Friday, February 6, 2015

Post #7 - Central park, patch birding, one of my birding dreams......

I am currently holed up at my family's NYC apartment. Sonia is actually away for an extended period of time right now so for now it's just me, the snow and ice, and book writing. I apologize if posts are not as forthcoming as normal. I am doing so much writing at the moment that I often lose steam by the time I get around to the blog. Again, you can always sign up for email notification when new posts go up (top, right hand side under banner photo). 

That being said, I have fallen into a nice routine this week. Most mornings I go for an extended walk in Central Park before settling down to write for the rest of the day. The morning activity helps me to focus when I actually start writing. I am actually carless at the moment, so my birding options are a bit limited. Central park is certainly my main destination. Just about everything is frozen over at the moment. A nuclei of landbirds hangs around the well-maintained feeders in the ramble, while another of waterbirds, mainly geese and gulls, resides on the almost completely frozen reservoir. 

A snow-covered path through the wooded Ramble

Central Park Reservior (Mt Sinai Med Center on right)

It likely goes without saying that species diversity is very low right now. I think I have tallied ~30 species or so. The most exciting bird was certainly the Common redpoll that appeared at the feeders on Tuesday. A seasonally aberrant chipping sparrow has also been in the area, as have numerous Fox Sparrows. Otherwise it is the normal feeder birds: woodpeckers, titmice, chickadee, grackles etc. Today, a huge female Cooper's hawk made several stealthy passes through the feeders looking for breakfast. I am hoping to get a shot of her in action at some point. Fox sparrow is also high on my wish list. Stay tuned on that front.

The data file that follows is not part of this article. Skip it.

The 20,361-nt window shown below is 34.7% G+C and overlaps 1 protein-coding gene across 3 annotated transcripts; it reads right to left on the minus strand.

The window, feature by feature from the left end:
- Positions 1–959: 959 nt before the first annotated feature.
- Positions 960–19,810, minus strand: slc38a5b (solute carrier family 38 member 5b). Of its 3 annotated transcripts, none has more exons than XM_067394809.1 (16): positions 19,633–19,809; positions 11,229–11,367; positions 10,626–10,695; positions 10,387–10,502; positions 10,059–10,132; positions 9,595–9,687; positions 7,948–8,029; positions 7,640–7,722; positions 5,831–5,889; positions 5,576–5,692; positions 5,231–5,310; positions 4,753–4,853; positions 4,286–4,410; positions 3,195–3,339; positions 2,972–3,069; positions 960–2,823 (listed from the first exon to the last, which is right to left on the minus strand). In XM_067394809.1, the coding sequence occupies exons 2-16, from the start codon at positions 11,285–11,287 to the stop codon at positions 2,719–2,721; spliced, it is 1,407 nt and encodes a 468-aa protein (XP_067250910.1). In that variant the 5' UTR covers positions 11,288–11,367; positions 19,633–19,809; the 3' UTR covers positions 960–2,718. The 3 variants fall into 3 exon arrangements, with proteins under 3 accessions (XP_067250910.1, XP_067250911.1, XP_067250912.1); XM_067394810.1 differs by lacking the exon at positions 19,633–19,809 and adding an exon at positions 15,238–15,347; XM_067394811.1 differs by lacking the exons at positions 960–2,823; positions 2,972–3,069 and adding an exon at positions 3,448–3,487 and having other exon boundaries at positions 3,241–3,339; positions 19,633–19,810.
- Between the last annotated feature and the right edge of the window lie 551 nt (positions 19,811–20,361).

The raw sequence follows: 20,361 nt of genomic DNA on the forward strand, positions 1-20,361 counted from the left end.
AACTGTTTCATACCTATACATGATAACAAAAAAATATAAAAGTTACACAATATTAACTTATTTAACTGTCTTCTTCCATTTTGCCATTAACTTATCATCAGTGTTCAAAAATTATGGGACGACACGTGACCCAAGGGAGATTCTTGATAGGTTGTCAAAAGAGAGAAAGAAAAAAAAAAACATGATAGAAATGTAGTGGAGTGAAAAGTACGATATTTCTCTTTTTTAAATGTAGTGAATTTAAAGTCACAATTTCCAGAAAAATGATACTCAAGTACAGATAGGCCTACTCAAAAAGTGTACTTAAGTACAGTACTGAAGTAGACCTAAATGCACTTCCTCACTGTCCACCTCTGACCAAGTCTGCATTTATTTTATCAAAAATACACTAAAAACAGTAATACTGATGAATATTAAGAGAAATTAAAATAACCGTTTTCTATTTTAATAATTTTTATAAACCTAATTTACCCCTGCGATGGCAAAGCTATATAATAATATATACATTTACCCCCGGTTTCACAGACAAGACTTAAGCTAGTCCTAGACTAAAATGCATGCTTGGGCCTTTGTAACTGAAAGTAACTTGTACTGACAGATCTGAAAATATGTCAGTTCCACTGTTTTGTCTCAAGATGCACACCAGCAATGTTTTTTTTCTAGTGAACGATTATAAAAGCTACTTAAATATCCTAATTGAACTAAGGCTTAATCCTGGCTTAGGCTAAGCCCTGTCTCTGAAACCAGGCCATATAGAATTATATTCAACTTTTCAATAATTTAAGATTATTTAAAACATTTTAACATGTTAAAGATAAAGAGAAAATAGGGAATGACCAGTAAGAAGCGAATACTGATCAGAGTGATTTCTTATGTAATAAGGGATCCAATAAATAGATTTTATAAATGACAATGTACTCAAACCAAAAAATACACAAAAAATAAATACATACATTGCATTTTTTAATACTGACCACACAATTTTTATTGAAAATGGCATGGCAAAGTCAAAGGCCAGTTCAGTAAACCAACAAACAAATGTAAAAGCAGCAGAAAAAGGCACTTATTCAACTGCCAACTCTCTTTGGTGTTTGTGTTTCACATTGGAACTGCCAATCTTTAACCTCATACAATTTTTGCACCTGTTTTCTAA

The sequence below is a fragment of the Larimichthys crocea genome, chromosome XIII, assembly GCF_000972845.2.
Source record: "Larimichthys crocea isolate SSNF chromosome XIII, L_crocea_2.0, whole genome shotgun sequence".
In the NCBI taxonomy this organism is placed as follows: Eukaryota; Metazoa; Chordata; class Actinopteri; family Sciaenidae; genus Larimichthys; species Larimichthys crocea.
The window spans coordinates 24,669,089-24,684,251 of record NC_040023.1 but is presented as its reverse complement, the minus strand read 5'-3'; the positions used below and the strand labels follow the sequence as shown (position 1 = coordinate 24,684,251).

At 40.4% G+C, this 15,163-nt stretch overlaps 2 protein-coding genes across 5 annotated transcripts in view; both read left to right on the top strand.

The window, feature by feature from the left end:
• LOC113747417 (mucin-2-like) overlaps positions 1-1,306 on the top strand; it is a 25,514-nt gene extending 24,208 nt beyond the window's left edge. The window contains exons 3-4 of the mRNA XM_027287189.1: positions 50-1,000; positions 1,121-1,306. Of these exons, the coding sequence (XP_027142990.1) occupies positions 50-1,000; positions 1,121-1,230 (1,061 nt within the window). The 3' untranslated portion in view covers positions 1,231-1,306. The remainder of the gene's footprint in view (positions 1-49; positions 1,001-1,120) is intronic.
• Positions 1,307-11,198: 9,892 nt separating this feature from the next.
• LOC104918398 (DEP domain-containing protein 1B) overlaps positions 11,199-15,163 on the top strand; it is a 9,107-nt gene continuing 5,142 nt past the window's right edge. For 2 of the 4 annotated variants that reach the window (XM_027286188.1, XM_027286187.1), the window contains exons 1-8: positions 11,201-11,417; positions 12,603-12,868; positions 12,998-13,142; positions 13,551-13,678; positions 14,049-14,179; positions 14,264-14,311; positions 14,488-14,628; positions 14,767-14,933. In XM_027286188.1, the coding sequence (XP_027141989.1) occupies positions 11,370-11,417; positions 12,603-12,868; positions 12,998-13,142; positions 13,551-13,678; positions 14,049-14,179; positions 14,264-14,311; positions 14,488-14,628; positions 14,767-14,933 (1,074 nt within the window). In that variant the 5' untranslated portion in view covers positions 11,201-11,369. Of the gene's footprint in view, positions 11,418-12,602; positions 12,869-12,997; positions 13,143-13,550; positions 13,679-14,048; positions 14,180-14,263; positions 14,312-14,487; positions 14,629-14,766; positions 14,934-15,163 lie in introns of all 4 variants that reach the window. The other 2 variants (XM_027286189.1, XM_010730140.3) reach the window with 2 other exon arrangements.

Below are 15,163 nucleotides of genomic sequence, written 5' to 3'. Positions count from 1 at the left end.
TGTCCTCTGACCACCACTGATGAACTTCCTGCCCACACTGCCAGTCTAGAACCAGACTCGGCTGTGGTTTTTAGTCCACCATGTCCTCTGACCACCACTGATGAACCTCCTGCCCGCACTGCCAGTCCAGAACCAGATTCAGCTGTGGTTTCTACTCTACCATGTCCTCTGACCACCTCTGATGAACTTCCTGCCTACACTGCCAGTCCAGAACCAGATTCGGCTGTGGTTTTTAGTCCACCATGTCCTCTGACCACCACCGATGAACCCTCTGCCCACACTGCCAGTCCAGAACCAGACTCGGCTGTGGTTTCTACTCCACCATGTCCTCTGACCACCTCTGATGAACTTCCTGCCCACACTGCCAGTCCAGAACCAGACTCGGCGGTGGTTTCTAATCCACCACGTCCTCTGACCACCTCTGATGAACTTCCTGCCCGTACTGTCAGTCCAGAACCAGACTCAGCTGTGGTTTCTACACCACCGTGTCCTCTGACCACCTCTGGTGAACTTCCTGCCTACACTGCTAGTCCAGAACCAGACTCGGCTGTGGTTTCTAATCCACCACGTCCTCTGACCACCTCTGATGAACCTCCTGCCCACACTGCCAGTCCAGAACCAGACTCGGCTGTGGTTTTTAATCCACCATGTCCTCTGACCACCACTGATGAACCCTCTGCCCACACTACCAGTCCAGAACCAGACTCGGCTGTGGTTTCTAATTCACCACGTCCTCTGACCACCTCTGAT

I will say that after a year where I birded different areas each day, there is something totally relaxing and even comforting about walking through Central Park each day - even when birds are a bit thin. It would be really cool to spend 2 hours in there every day for a whole year to see how things slowly changed over the seasons. I think I would take great satisfaction in knowing a single place so well that I could detect even small shifts in what the birds did each day. I think this is the essence of patch birding. I am not sure I'll be here long enough to see the whole year through, but for right now its enough. 

I hope an some point that Sonia and I will own at least a small piece of property. Then I'll finally have my own little patch that I can watch for at least a short time each and every day. My pipe dream is to have a yard with a feeder array that attracts some huge rarity (Fieldfare, Brambling)  during Super Bowl week. Everyone could come over and watch the game while we wait for the bird. Maybe one day.......

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